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In this seminar you will learn about theory-based impact evaluation, drawing on the latest advances made in terms of methodologies for impact evaluation from impact evaluation expert Benedict Wauters.
We will show you how theory-based impact evaluation can match the rigour associated with counter-factual impact evaluation and when it might be a better approach to determining how interventions can be more effective.
We will cover in particular Process Tracing, Congruence Analysis, Qualitative Comparative Analysis, Pawson and Tilley’s Realist Evaluation and Mayne’s Contribution Analysis.
How will it help you?
By the end of the seminar you will be able to more effectively design and commission theory-based impact evaluations.
To help you to do so we will:
- Distribute pre-reading material so you can prepare yourself for the seminar and thus to maximise the benefit you will gain from it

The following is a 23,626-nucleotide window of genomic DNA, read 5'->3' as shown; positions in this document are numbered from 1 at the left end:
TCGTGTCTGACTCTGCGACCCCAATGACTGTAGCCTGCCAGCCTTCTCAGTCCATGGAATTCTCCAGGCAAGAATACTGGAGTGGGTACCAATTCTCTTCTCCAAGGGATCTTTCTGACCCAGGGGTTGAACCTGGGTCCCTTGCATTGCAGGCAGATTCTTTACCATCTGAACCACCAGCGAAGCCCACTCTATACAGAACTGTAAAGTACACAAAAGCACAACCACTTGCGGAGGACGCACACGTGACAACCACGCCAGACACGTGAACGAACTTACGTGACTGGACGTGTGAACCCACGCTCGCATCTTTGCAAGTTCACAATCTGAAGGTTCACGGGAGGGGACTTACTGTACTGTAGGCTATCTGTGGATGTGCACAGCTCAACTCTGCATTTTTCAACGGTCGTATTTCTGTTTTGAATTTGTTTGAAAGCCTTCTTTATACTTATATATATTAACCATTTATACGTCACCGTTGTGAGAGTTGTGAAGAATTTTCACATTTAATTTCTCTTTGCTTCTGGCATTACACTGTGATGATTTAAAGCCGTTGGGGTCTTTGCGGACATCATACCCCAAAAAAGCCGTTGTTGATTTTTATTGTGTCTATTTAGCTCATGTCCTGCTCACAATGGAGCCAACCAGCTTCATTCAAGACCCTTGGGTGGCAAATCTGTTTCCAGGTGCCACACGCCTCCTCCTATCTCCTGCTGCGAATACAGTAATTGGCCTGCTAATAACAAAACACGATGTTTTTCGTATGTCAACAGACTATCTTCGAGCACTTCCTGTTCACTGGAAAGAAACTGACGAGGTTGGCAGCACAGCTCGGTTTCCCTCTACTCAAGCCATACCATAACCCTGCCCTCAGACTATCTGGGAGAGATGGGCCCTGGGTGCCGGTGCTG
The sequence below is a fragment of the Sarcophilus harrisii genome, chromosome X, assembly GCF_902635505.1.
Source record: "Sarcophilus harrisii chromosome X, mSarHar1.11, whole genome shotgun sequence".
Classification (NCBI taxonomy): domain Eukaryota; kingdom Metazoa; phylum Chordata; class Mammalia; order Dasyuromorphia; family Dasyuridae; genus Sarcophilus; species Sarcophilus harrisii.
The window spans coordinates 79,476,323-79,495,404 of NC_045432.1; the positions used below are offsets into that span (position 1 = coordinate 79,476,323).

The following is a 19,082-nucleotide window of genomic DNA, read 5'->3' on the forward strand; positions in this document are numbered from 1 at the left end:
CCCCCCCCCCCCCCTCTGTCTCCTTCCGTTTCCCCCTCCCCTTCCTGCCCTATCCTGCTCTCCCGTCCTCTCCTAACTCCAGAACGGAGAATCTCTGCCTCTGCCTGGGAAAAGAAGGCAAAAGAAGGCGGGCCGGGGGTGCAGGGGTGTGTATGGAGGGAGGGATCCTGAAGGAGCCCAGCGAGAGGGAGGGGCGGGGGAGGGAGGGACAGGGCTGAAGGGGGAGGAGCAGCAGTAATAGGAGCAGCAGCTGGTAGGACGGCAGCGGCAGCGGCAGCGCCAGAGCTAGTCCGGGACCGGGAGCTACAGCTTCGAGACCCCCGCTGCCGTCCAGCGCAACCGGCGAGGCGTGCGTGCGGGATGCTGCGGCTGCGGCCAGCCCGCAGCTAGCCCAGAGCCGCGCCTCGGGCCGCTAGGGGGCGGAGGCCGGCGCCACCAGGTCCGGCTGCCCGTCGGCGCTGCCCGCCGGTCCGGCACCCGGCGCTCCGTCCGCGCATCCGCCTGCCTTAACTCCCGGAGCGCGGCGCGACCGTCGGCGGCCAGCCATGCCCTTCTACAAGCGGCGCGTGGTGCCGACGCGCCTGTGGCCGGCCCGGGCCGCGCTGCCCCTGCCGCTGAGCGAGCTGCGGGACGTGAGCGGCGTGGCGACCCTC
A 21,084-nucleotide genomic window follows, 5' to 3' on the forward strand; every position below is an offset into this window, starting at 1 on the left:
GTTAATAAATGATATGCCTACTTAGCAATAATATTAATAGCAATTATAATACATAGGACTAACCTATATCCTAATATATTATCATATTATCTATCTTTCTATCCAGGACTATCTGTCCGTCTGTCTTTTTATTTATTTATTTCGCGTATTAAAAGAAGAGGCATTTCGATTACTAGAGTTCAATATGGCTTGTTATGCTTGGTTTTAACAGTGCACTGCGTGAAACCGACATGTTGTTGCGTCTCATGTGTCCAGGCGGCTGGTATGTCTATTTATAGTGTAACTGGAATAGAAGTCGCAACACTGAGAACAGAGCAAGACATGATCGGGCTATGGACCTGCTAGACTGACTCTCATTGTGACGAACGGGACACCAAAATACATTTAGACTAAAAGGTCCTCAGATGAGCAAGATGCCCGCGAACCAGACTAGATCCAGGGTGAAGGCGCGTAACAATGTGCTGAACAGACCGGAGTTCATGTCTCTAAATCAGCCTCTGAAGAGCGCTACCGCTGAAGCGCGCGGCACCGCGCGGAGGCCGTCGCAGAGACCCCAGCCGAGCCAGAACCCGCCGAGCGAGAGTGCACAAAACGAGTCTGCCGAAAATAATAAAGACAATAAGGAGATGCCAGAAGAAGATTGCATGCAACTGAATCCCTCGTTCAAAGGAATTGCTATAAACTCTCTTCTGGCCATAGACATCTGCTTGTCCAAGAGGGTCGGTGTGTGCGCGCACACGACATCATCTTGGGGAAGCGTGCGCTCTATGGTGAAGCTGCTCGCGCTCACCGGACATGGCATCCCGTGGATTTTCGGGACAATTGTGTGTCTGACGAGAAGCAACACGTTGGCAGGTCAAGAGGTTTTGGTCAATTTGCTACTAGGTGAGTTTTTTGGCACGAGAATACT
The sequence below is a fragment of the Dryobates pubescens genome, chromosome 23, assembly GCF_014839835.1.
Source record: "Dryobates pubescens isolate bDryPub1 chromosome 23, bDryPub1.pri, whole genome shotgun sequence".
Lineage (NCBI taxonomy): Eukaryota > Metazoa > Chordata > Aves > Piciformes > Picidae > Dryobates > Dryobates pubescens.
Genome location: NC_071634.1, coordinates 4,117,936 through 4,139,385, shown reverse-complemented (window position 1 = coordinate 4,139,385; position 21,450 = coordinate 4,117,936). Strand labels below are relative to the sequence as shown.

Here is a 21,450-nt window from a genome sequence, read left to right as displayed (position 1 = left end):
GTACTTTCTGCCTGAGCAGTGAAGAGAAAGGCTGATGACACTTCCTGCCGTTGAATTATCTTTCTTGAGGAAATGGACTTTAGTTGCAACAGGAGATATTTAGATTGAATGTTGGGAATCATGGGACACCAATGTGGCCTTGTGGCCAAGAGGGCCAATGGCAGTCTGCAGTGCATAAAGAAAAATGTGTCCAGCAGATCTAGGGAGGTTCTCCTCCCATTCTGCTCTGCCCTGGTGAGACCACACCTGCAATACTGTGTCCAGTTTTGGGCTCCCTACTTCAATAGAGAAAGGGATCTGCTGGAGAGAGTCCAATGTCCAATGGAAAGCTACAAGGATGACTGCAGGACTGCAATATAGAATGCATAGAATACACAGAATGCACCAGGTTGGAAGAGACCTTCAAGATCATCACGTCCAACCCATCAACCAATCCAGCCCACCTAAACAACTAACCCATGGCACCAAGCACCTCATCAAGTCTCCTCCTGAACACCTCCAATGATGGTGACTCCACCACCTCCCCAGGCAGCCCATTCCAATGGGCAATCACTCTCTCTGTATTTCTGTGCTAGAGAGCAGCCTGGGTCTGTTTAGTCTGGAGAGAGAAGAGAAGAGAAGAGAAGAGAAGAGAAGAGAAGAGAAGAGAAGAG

- Give you initial input explaining the methodologies
- Use case studies to explain how these methodologies work
- Give you exercises to better understand the practical application of the methodologies.
You will also have the chance to discuss with other participants and the project leaders approaches which you have used or are planning to use.
Who will most benefit?
This two-day seminar is for public officials from EU Member States, candidate countries, the EU institutions and other multilateral institutions, as well as auditors, consultants, staff of NGOs, and other stakeholders with experience of the process of impact evaluation of policies, programmes and projects.
Come and learn how and when Theory-Based Impact Evaluation will help you to make decisions about how interventions can be made to work better to meet your aims.
‘All meaningful impact evaluation is theory-based. Theories are not mere statements about what we hope interventions will achieve. Rather, they EXPLAIN how interventions would achieve a given outcome.’
‘Effective impact evaluation is key to ensuring that in public sector budgets resources are allocated to what works to deliver services to citizens.’